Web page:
Food52: Spice Master and Author

Food52: Spice Master and Author

Lior Lev Sercarz, Spice Master and Author of The Art of Blending


When we think of spice these days, the name Lior Lev Sercarz isn't far behind. Known as the spice master to the stars, Sercarz has forged his own Silk Road from of the streets of Manhattan, peddling his blends to restaurants like Le Bernardin and Daniel. If you walk into his spice shop, La Boîte à Epice, Lior will happily talk you through spice, and then weather, and then whatever you like, really. He's so approachable, so interested, you might forget for a moment how busy and accomplished he really is. (He published his new book, The Art of Blending, in just six months.)

We chatted with Lior about life, cooking, and how our spice racks have power well beyond salt and pepper. And because he's so nice, he's giving away his new book to one lucky commenter! See below for the scoop.

1. If you could only have five things on your spice rack, what would they be and why? 
Cancale N.11: I use salt in everything including baking. This salt is very delicate and has also fennel and orange, which I love.
Pierre Poivre N.7: This is, for me, the perfect balance of heat, sour and texture. I use this pepper blend every day.
Izak N.37: This blend has sweet chili, cumin and garlic; it reminds me of my grandfather and his wonderful Tunisian cuisine, and it allows you to add a bit of heat -- and savory notes -- to everything.
Ararat N.35: I love the smoky, almost meaty notes that can transform even vegetables into something so complex.
Ana N.36: And last but not least, this blend because it's floral and has a lot of textures. I use it for sprinkling on fresh vegetables or on top of a salad.

2. Describe your process when you create. Where does it all start? What inspires you to blend?
All blends start with a certain story or inspiration. They can start with my own idea, or one from a client looking for something new. In both cases, there is always a reason or story behind the spice.

The first step is choosing the ingredients, then I measure, toast, grind, and blend. I'm not looking for boundaries -- I want the blend to allow users to create savory dishes, desserts and even cocktails. Once it's done, I usually leave it for a while before I come back and try to cook or bake with it. You never know how long it will all take: the process could last a few days, or it could stretch over a few months.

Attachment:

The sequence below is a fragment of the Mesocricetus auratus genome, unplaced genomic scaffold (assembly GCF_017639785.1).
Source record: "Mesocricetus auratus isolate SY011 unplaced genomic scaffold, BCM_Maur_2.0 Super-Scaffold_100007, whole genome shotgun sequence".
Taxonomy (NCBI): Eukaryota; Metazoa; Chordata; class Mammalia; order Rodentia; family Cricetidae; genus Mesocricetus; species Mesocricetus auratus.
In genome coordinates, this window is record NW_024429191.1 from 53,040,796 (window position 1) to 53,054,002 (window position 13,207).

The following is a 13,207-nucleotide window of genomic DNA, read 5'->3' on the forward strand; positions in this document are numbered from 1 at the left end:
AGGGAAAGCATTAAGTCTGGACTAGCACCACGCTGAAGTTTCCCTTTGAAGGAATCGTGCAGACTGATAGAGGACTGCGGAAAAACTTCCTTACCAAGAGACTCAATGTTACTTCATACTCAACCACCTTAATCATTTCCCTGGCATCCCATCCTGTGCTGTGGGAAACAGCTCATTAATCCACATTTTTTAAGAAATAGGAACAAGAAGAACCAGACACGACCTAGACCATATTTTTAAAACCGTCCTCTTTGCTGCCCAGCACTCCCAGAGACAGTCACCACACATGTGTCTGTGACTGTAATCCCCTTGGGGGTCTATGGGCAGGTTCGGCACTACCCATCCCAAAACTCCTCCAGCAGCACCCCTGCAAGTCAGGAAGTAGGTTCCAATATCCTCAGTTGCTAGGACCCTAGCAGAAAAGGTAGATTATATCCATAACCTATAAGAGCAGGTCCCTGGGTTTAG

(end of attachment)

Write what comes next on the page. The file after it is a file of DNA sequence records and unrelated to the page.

3. You'd have to expect for us to assume the meals you cook at home are exotic and highly spiced. What's a go-to, comforting meal for you?
It's true, I tend to cook a lot of Middle Eastern food and North African dishes that allow me to use a lot of spices. My go-to, comforting meals would have to be soups, stews, roasted vegetables, and braised meats.

4. Let's switch the direction a bit from spice -- what's your favorite sweet?
I love sweets and desserts! My favorite is ice cream followed by knafeh -- a Druze cheese dessert. And more often than not, I am glad to skip the whole menu and get right to the dessert part.

5. Word on the street is that you collect things other than unique spices. Care to expand? 
I love collecting things, but unfortunately I don't have the space to store them all. I chose to focus on boxes and tins that are all food-related. I currently have about 1,300 of them in a storage -- the oldest is a pasta box from 1920. I was inspired by the late Evelyn Lauder who had a huge tin collection and encouraged me to start my own.

Source: Food52 Interview 

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